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Quantinuum Announces Breakthroughs for Quantum Computing Scale-Up

The News: Quantinuum, a quantum computing company based in Broomfield, Colorado, announced breakthroughs in reducing the complexity of the wiring necessary to control and move the company’s trapped ion qubits. This development is a crucial component in allowing Quantinuum to scale-up its systems. See the blog post on the Quantinuum website.

Quantinuum Announces Breakthroughs for Quantum Computing Scale-Up

Analyst Take: Since the early 1980s, scientists and technologists have discussed the promise of quantum computing to solve computationally expensive and challenging use-case problems in areas such as financial services, optimization, AI, chemistry, material science, and healthcare.

Moving from the relatively small quantum computers we have today, with dozens to slightly more than one thousand qubits (quantum bits), to the hundreds of thousands to millions of qubits we will need for future use cases requires innovation on many technological fronts. Quantum system providers must control all these qubits individually and in pairs to fully enable the quantum programming model. Quantinuum’s breakthroughs simplify how the company manipulates its trapped ion qubits, allowing Quantinuum to increase the size and scale of its systems with much less hardware overhead.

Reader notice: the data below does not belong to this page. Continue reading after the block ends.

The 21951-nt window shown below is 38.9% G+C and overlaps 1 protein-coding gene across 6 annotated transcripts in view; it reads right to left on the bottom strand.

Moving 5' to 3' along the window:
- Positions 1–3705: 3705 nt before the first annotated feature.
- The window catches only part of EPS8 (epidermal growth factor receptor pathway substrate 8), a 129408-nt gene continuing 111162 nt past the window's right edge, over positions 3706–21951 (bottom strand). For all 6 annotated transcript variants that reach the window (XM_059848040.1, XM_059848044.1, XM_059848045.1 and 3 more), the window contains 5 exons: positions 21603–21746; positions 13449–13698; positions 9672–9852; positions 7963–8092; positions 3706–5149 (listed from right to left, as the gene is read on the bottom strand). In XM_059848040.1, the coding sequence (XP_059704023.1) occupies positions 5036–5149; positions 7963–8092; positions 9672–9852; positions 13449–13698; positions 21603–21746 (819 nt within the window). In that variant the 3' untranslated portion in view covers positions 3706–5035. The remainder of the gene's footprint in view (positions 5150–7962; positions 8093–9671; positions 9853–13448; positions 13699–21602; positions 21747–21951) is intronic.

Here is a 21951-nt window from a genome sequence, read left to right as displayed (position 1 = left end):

I define Practical Quantum Advantage as the point where quantum computing hardware and software, working together with their classical counterparts, provide a significant advantage over classical techniques alone in solving problems critical to society. Quantinuum’s progress is an essential step and milestone for the company and the industry to achieve Practical Quantum Advantage.

Classical Buses and Quantum Multiplexing